5. In the acts of limitation it is provided that persons lying under certain disabilities, such as being non compos, an infant, in prison, or under coverture, shall have the right to bring actions after the disability shall have been removed.
    6. In the construction of this saving in the acts, it has been decided that two disabilities shall not be joined when they occur in different persons; as, if a right of entry accrue to a feme covert, and during the coverture she die, and the right descends to her infant son. But the rule is otherwise when there are several disabilities in the same person; as, if the right accrues to an infant, and before he has attained his full age, he becomes non compos mentis; in this case he may establish his right after the removal of the last disability. 2 Prest. Abs. of Tit. 341 Shep. To. 31; 3 Tho. Co. Litt. pl. 18, note L; 2 H. Bl. 584; 5 Whart. R. 377. Vide Incapacity.

A Law Dictionary, Adapted to the Constitution and Laws of the United States. By John Bouvier. Published 1856.
References in periodicals archive ?
The RCN recognises the need for specialist care for people with learning disabilities and has actively supported the development of registered learning disability nurses and their key role in delivering patient-centred care.
"This enabled us to share our passion of learning disability nursing with members of the public." The group has set up its own Learning Disability Nursing Rocks Facebook page - www.facebook.com/groups/592817331169365/with the aim of tracking the journeys of some of the rocks and encourage the 'finders' to visit the page and learn more about Learning Disability Nursing.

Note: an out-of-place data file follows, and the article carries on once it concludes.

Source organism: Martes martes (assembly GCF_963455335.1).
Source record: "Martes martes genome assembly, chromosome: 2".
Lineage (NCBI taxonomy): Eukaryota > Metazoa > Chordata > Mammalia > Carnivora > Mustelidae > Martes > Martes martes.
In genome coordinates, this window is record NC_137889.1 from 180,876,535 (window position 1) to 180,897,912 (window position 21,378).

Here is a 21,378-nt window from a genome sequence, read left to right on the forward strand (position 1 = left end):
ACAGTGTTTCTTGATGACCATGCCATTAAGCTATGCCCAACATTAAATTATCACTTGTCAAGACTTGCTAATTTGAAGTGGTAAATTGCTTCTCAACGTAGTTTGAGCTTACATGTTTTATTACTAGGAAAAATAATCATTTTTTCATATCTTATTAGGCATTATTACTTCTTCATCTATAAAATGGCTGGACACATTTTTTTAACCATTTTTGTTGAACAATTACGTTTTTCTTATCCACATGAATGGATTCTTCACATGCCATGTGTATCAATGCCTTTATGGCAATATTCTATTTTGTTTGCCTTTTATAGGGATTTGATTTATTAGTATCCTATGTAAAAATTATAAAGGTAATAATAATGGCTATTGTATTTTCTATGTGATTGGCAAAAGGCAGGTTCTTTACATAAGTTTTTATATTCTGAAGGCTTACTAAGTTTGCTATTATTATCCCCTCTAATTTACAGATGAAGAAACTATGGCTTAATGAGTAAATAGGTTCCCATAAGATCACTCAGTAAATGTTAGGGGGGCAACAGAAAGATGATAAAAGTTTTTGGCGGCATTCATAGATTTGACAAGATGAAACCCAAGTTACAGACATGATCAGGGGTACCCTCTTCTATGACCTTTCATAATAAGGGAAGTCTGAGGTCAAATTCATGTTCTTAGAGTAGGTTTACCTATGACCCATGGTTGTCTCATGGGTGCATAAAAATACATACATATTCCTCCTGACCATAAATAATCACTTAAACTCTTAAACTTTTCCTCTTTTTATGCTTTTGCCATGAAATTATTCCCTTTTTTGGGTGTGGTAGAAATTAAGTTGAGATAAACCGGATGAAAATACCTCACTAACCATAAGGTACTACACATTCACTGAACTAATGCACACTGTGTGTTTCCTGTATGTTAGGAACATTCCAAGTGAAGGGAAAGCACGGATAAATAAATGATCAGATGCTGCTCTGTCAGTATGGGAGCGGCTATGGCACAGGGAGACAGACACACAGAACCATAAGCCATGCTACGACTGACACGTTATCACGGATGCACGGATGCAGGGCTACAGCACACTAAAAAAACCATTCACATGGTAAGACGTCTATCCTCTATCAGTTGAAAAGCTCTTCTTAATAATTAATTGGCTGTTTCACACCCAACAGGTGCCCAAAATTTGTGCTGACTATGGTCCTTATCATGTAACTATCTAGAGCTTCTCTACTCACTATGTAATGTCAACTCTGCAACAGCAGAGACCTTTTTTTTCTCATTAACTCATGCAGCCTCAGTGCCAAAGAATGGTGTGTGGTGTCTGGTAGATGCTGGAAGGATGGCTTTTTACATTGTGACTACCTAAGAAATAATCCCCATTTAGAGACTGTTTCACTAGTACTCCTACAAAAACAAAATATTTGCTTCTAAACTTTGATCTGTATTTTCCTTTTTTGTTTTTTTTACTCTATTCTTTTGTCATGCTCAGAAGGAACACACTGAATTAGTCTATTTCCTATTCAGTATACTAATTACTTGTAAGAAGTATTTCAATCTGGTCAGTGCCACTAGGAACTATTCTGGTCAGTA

"The approach to screening needs to be tailored to an individual's needs so that people with a learning disability do not miss out on potentially life-saving cancer tests.
"There is a lot of discrimination and many people with a learning disability don't always have a fair deal in our community.
In 2016 ABMU launched its learning disabilities acute hospital liaison service in Morriston Hospital and now has full-time learning disability liaison nurses working for the health board.
This discouraged 64% of people with a learning disability from voting in local elections last May.
One of the limitations of the current study was that it was generally considered a range of learning disabilities and did not address a specific learning disability. Moreover, to collect data, a self-report questionnaire was used to answer which biases may be involved.
Poorer health outcomes Only 24 per cent of people with a learning disability are in residential care, hence the majority continue to live either independently or with family.
In British Columbia it is estimated that three percent of students have a learning disability (Supporting Students with Learning Disabilities: A Guide for Teachers, Sept 2011, BC Ministry of Education).
The study found that kids are frequently affected by more than one learning disability and that specific learning disabilities co-occur more often than expected.
An entire section offers coping tips for parents and for adolescents, young adults, and adults with a learning disability. The book concludes with a glossary, a directory of websites and organizations, and sources of college funding for students with learning disabilities.